Lauren Whittenberg, 512-691-3437, firstname.lastname@example.org
Peter Zalzal, 303-946-0907, email@example.com
(Washington, D.C. – December 19,2012) Today, a broad coalition of environmental, conservation and children’s health groups petitioned the U.S. Environmental Protection Agency (EPA) to expand ozone monitoring in communities, near protected national parks and wilderness areas, and at oil and gas industrial activities across the nation to protect Americans impacted by oil and gas air pollution. The petition also requests EPA to issue a state-of-the art blueprint for clean air measures that states and communities can readily carry out to reduce this harmful air pollution and strengthen human health protections. Best in class clean air solutions to reduce oil and gas pollution often can be implemented in a manner that saves the oil and gas companies money and strengthens our nation’s energy security by limiting the venting, leaking and discharges of a valuable U.S. energy resource.
Ground-level ozone or “smog” contributes to serious adverse health impacts, including decreased lung function and premature mortality, and it damages foliage. Children, the elderly, Americans with existing lung and heart disease, and those active outside are especially vulnerable.
The petition is available here, and calls for EPA to take two actions that will provide important public health protections for communities impacted by oil and gas emissions that contribute to harmful ozone pollution:
- First, we respectfully urge EPA to require broad deployment of ozone air quality monitors in oil and natural gas development areas. Requiring the necessary air monitors will ensure that Americans have clear, transparent information about whether the air in their communities meets the nation’s health-based air quality standards for ground-level ozone or “smog” pollution as oil and natural gas operations in their communities expands briskly.
- Second, we respectfully ask that EPA provide communities with tools to help reduce smog-forming pollution from oil and gas development by issuing control technology guidelines (“CTGs”) for oil and gas equipment. These clean air measures can be some of the single most cost-effective methods for reducing smog-forming pollution in areas that violate the National Ambient Air Quality Standards for ozone as well as those areas seeking to attain and maintain the National Ambient Air Quality Standards under the Ozone Advance Program.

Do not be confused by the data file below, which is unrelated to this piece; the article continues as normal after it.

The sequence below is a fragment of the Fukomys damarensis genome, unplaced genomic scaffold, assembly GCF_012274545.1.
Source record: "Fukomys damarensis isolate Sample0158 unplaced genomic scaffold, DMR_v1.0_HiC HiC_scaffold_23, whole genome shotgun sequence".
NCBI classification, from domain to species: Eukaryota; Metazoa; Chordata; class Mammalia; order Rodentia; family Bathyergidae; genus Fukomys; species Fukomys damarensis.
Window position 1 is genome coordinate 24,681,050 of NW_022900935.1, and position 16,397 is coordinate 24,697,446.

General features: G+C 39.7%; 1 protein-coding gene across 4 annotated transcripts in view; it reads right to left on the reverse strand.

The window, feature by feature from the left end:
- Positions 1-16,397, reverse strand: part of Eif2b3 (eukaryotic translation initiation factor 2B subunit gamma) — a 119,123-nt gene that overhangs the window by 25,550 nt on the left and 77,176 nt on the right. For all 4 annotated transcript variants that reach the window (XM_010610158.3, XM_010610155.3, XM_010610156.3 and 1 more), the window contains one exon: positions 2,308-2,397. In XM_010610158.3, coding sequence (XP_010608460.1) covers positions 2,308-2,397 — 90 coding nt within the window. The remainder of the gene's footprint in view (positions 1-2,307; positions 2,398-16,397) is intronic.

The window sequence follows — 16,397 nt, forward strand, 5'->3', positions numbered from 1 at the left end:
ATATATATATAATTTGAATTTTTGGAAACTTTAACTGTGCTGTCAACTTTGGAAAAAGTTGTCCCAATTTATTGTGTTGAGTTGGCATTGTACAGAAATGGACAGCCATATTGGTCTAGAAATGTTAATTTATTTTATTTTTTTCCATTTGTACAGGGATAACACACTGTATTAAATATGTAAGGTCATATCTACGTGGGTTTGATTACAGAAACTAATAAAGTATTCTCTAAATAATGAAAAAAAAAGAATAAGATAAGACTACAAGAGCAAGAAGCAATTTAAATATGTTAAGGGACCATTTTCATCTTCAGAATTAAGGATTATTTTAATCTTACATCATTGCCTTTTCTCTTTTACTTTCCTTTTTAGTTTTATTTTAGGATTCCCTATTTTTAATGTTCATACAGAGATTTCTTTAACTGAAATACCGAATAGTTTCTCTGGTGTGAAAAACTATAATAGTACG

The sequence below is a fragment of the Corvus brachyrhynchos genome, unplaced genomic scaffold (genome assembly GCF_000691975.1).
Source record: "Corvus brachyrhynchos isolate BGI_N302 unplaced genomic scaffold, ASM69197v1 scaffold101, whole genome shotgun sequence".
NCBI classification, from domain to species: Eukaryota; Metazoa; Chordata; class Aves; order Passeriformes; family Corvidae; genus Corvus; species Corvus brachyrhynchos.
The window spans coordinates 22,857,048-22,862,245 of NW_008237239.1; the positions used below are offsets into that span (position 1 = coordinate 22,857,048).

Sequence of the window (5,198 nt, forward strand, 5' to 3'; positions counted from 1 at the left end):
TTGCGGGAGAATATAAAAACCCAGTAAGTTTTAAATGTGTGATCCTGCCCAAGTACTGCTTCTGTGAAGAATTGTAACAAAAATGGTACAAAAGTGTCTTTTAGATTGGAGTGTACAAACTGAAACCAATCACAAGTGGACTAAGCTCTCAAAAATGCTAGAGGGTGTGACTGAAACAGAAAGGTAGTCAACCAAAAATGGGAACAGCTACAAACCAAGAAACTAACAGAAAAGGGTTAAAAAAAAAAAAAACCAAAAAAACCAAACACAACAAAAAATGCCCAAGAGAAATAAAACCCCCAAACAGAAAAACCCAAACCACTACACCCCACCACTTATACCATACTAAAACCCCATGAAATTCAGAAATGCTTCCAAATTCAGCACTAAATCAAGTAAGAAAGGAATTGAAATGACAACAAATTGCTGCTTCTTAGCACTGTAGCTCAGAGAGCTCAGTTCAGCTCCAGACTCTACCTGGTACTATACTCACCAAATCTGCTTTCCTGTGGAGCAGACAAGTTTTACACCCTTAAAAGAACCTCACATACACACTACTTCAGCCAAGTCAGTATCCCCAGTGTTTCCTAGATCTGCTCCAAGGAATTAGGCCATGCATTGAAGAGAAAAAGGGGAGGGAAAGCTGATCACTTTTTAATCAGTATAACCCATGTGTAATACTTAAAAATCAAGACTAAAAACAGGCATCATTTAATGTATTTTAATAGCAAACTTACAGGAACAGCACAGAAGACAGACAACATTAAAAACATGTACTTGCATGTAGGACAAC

The petitioners include the following organizations: California Kids IAQ, Citizens Campaign for the Environment, Clean Air Task Force, Clean Water Action, Coalition for Safe a Safe Environment, Community Dreams, Delaware Riverkeeper Network, Environmental Defense Fund, Environmental Law and Policy Center, Environment America, Environment California, Environment Colorado, Environment Illinois, Environment Maryland, Environment New Mexico, Environment New York, Environment North Carolina, PennEnvironment, Environment Texas, Mom’s Clean Air Force, National Audubon Society, National Parks Conservation Association, National Wildlife Federation, Natural Resources Defense Council, New Mexico Environmental Law Center, Powder River Basin Resource Council, SkyTruth, Sierra Club, Texas League of Conservation Voters, Wyoming Outdoor Council.
Environmental Defense Fund (edf.org), a leading national nonprofit organization, creates transformational solutions to the most serious environmental problems. EDF links science, economics, law and innovative private-sector partnerships. See twitter.com/EDFEnergyEX; facebook.com/EnvDefenseFund; and http://blogs.edf.org/energyexchange/.